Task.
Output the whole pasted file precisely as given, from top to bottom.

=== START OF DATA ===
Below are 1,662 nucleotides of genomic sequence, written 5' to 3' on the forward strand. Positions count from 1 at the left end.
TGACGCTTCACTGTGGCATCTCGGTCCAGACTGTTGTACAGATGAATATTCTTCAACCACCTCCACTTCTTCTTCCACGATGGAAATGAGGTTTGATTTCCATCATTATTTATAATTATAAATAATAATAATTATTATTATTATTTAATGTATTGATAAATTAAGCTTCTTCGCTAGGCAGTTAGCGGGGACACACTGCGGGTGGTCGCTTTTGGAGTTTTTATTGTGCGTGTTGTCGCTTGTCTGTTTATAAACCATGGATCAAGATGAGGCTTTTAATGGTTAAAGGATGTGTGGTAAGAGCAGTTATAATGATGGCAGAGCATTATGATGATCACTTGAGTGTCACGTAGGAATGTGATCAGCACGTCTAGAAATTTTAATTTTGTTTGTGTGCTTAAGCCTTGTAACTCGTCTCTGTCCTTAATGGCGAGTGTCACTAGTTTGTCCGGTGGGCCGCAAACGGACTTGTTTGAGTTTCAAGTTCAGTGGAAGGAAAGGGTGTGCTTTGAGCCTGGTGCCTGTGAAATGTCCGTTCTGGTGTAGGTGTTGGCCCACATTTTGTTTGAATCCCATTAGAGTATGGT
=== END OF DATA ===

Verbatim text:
Below are 1,662 nucleotides of genomic sequence, written 5' to 3' on the forward strand. Positions count from 1 at the left end.
TGACGCTTCACTGTGGCATCTCGGTCCAGACTGTTGTACAGATGAATATTCTTCAACCACCTCCACTTCTTCTTCCACGATGGAAATGAGGTTTGATTTCCATCATTATTTATAATTATAAATAATAATAATTATTATTATTATTTAATGTATTGATAAATTAAGCTTCTTCGCTAGGCAGTTAGCGGGGACACACTGCGGGTGGTCGCTTTTGGAGTTTTTATTGTGCGTGTTGTCGCTTGTCTGTTTATAAACCATGGATCAAGATGAGGCTTTTAATGGTTAAAGGATGTGTGGTAAGAGCAGTTATAATGATGGCAGAGCATTATGATGATCACTTGAGTGTCACGTAGGAATGTGATCAGCACGTCTAGAAATTTTAATTTTGTTTGTGTGCTTAAGCCTTGTAACTCGTCTCTGTCCTTAATGGCGAGTGTCACTAGTTTGTCCGGTGGGCCGCAAACGGACTTGTTTGAGTTTCAAGTTCAGTGGAAGGAAAGGGTGTGCTTTGAGCCTGGTGCCTGTGAAATGTCCGTTCTGGTGTAGGTGTTGGCCCACATTTTGTTTGAATCCCATTAGAGTATGGT